Charles Bryant Lang was an American cinematographer born on March 27, 1902, in Bluff, Utah. And he died on April 3, 1998, due to pneumonia. He studied law at Usc, and he was abandoned when his father mistreated him to take a film lab job at Realart Studios, a small movie film of the 20s run by senior Lang.
Quick Facts of Charles Bryant Lang
|Charles Bryant Lang
|Date of Birth
|27 March, 1902
|Bluff, Utah, USA
|Lincoln High School, Los Angeles; University of Southern California [USC], Los Angeles.
|Hylah Lang (1925–1982, her death)
Charles Bryant Lang was an American cinematographer born on March 27, 1902, in Bluff, Utah. And he died on April 3, 1998, due to pneumonia.
He studied law at Usc, and he was abandoned when his father mistreated him to take a film lab job at Realart Studios, a small movie film of the 20s run by senior Lang.
He worked with the Akeley camera, a gyroscope-mounted pancake camera. Carl Akeley built that for outdoor and wide fights and action shots early in his career.
Lang made his debut as a co-cinematographer on the silent pictures The Night Patrol (1926) and The Loves of Ricardo (1927).
Charles was very talented in his study and more skillful in camera and video editing technologies.
Early Life And Career of The American Cinematographer
Charles Lang began the second part of his career as a freelance cameraman in 1951.
His filmography includes The Big Heat (1953), starring Glenn Ford and Lee Marvin, Sabrina (1954), starring Humphrey Bogart and William Holden, and The Matchmaker (1958) with Burt Lancaster and Kirk Douglas (1958) etc.
In 1991, he was honored by the American Society of Cinematographers with a Lifetime Achievement Award for a career that included at least 114 feature pictures. Ritzy (1927), his debut film, was a box-office disaster that led to rapid demotions for everyone involved, from star Betty Bronson to cameraman Lang.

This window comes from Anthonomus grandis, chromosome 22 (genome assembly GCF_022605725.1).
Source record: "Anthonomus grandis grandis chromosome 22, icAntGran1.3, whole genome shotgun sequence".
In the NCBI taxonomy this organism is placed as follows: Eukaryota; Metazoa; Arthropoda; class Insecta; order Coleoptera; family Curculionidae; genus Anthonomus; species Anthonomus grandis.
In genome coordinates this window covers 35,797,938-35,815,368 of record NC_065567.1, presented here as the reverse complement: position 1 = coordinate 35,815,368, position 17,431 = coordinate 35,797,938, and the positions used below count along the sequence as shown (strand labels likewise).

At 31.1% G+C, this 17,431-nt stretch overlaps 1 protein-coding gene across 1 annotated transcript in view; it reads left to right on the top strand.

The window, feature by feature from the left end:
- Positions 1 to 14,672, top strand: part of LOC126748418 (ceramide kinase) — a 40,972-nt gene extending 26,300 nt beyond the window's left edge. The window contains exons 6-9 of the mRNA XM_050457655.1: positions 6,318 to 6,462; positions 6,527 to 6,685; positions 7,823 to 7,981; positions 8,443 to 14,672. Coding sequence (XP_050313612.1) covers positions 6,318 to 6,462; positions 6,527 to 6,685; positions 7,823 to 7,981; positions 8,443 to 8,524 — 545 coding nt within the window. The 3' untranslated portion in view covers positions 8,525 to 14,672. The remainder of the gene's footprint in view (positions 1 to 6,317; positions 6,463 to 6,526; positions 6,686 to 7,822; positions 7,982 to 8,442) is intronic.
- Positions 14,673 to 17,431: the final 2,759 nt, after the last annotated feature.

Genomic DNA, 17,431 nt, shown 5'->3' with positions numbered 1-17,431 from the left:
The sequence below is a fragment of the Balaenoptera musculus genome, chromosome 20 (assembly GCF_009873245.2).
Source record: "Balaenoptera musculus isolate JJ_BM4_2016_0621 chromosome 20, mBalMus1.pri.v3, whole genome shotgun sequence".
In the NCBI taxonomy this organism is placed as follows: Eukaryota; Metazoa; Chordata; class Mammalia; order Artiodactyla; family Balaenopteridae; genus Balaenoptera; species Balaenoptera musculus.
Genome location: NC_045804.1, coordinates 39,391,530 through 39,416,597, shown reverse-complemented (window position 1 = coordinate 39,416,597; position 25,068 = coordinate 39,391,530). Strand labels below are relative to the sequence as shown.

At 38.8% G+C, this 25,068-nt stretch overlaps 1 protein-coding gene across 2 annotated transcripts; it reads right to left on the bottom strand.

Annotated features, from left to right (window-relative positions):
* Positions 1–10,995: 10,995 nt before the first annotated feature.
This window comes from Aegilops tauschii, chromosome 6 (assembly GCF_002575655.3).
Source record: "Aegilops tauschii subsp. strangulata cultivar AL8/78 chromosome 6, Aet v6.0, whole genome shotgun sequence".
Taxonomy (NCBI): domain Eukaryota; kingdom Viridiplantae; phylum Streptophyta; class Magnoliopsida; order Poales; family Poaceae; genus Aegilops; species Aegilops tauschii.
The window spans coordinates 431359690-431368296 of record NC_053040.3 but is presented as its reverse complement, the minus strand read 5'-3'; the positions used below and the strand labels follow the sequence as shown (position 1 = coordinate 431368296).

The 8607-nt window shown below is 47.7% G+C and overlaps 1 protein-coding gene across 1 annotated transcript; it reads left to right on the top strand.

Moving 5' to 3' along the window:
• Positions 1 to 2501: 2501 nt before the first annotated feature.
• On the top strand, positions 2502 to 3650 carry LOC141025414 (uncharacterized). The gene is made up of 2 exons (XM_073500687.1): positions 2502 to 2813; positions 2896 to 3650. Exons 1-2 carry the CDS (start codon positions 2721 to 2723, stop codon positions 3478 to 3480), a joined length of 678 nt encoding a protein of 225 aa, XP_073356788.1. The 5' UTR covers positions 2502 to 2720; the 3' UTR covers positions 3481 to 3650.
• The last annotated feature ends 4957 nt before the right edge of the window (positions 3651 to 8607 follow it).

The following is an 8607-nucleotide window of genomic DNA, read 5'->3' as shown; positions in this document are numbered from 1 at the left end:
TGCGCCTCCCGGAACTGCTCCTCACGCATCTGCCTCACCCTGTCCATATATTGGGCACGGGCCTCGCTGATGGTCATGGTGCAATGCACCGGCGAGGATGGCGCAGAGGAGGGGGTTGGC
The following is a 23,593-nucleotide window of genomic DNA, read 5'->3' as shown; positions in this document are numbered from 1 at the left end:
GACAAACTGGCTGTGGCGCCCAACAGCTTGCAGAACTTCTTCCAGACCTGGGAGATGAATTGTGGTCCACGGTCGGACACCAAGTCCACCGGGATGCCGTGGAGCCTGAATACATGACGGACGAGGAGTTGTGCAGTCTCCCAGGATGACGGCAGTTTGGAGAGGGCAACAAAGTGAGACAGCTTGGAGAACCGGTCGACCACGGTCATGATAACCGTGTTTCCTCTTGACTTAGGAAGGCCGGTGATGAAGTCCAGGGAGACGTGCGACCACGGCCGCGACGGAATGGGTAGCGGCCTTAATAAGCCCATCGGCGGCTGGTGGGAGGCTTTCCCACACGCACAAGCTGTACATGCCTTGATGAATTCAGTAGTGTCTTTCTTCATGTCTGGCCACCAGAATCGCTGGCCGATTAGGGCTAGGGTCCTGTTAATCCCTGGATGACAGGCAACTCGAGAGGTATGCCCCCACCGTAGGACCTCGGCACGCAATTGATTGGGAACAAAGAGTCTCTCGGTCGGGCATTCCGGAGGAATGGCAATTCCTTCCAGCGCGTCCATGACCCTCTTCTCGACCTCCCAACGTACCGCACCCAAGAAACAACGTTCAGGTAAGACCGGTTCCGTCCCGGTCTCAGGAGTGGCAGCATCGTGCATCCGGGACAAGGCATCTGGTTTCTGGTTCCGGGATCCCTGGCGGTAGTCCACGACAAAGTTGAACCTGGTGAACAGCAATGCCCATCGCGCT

Lang was also an Oscar nomination for the second time early in his career. He got 18 nominations, tying Leon Shamroy for the most Academy Award nominations for Best Cinematography.
Lang became a favorite of Audrey Hepburn in the early 1960s. Showcasing her in films like Charade (1963), How to Steal a Million (1967) and Wait Until Dark (1968), he was everyone’s favorite.
All the directors, producers and audiences used to admire him for his excellent cinematography.
The American Cinematographer’s Net worth and Personal Life
When it comes to the cinematographer’s personal life, his father is Charles B. Lang Sr. He was also a photographer and cliff adventurer in Utah and the southwest United States.
As a photographer, his father’s dream was to be a cinematographer in big movies, which his son later fulfilled.
One of Lang’s granddaughters is Katherine Kelly Lang. She attended Beverly Hills High School and was born in Hollywood, California.
She is the granddaughter of Oscar-winning cinematographer Charles Lang and the daughter of Olympic ski jumper Keith R. Wegman and actress Judith Lang.
Talking about the death of Charles Lang, after his hugely successful career, he died on April 30 of complications from pneumonia at the age of 81.
He was already dead in his home. After seeing him over, his family called for an ambulance and took him to the hospital, but it was already late.
The late cinematographer has had a considerable net worth of $5 Million.
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